CMMN Introduction Series Overview
The goal of this CMMN modeling series is to provide an introduction to case modeling with CMMN, to learn about its various elements and how to use them, and to share some good practices, various patterns and useful tips and tricks.
If you’re coming to this from a BPMN background, or a procedural and process-oriented viewpoint, it’s worth adjusting your mind to think about things in CMMN in a declarative way. CMMN describes what a situation looks like, its elements and phases; what actions and options are available to a person or system to take; and events that might trigger some action. You can think of CMMN defining what you can do in different situations, with BPMN defining how you do it. BPMN tells you how to ride your bike from A-Z, while CMMN says here’s a bike when it’s needed.
There is an overlap in how you can describe a solution in BPMN and CMMN, with some saying you can do everything you need with BPMN (and occasionally, the other way around). Of course, you could do all of it in assembler programming language if you had the time, but that’s really not the point. One of the main reasons for using models rather than code to describe a solution is that it’s easy to share an understanding of what’s being described, as well as easy to change quickly. Naturally, you need to rely on a fast and scalable tool to run these models, but that’s precisely what Flowable can do.
|you define a sequence of activities to solve a business need||you define a collection of activities to solve a business need|
|the sequence seldom changes||activities occur in an unpredictable order|
|the process is predictable and repeatable||events determine how work progresses|
|the process determines the order of events||activities are not directly linked to one another|
|the activities are linked to one another||people determine the activities|
|activities can be automated|
A lot of introductory background so far, but coming to CMMN with the right perspective is important for you to gain its advantages. So, let’s get into it and explain the main elements you work with.
It's not about BPMN vs CMMN, but how best to combine the two to get the most out of an automation platform like Flowable.
In part 1 of the CMMN modeling series, we will learn three basic elements of the CMMN standard: stages, plan fragments and milestones. We see what they represent and how to connect them and of course how they are arranged within their parent element: the case plan model.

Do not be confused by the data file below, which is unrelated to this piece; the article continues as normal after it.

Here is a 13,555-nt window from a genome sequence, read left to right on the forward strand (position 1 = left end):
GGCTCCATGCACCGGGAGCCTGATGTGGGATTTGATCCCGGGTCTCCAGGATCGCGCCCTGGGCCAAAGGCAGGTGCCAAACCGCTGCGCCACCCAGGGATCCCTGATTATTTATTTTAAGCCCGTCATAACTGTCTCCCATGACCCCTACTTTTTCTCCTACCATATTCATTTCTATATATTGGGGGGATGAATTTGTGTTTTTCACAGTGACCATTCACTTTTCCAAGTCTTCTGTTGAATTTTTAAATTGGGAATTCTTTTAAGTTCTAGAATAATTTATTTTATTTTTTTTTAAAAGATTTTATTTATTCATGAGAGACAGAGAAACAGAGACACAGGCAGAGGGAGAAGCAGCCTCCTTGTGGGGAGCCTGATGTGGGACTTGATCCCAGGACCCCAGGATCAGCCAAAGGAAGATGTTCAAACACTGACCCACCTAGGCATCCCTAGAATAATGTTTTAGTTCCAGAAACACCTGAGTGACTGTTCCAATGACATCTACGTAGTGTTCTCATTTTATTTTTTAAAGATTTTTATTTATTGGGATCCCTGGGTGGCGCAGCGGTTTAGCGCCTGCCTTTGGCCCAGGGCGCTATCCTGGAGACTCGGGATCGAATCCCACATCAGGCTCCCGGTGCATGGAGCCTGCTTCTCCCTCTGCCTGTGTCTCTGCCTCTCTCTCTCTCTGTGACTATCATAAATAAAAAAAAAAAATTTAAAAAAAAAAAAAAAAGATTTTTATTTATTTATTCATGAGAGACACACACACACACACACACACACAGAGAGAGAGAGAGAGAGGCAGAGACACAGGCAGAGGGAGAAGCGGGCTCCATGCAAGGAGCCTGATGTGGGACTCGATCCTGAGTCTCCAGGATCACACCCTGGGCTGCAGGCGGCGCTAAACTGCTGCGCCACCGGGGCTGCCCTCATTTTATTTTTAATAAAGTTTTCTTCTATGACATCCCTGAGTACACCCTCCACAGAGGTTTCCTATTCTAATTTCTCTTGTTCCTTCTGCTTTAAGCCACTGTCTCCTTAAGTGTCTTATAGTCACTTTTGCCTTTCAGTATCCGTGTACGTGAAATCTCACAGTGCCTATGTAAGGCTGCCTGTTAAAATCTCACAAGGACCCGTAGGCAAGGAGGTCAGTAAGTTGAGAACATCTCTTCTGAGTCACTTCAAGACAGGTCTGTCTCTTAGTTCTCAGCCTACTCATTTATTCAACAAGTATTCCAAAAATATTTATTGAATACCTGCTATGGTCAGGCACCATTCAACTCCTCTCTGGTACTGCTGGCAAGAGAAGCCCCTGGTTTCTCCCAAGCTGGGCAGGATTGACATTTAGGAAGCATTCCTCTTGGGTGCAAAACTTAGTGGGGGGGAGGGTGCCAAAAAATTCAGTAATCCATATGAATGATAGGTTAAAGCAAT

Case Plan Model
Everything in a case is contained in its outermost element: the case plan model. When a case instance is created, its corresponding case plan model is
started and the case engine inspects all the elements in that model, start them if needed and of course track their lifecycle.
Once a case plan model has no more elements to start or track, the case plan model is completed which then also completes the case instance.
You can look at the case plan model as the lifecycle bound to a case instance from start to end.
A stage within a case plan model can be looked at like a phase, a step or a period in the lifecycle of a case. If you look at the end-to-end lifecycle
of a case from a business perspective (the full use case it represents), then a stage is a phase within that lifecycle.
But stages might not only represent a business meaning when looking at the use case the case model is representing, they might also be used for more technical / modeling purposes to group certain elements together.
Whatever is added to a stage needs to be completed before the stage itself completes, but of course there are a lot of details to mark elements as required, manually started, repeating and many things more to define the overall behavior of a stage. We will have a close look at all those details as we move on with this CMMN modeling series.
Enough of the theory, let's see how this all works in practice.
We start a new app in Flowable Design with name Tutorial App - Part 1 and add a new case model to it, named Tutorial Case Part 1.
Add two stages to the case plan model and name them Stage A and Stage B. Additionally add a user task named Task A to Stage A and another user task named Task B to Stage B.
If we don't add anything to a stage, it would obviously not make any sense as it would be started and completed immediately, not adding anything to the case plan model from an execution point of view.
If we want to have an order in the stages, we can use a sentry to connect them and bring them into a particular order. Drag an entry-sentry (the little diamond shape, not the filled one) from Stage A onto Stage B.
Your case model should now look something like this:
So far we only used the default properties for the stages as well as for the user tasks and the sentry. Before we go a bit more into details, let's deploy the app and test it out in the runtime, Flowable Work.
If you have published the app and created a new case instance based on our tutorial case model, then it might look something like this in the runtime:
Maybe you already noticed that a lot of information from the case model is actually visible in the runtime, like the two stages, the case and task names and many small things more.
As we named the stages in a way their alphabetical order also makes sense from their sequence, all is looking fine, however, this is not always the case.
If you go back to Design and select one of the stages and the Stage Details property tab, there are two properties we want to have a closer look at (you can also use the stage wizard and in the second step you can find the same properties):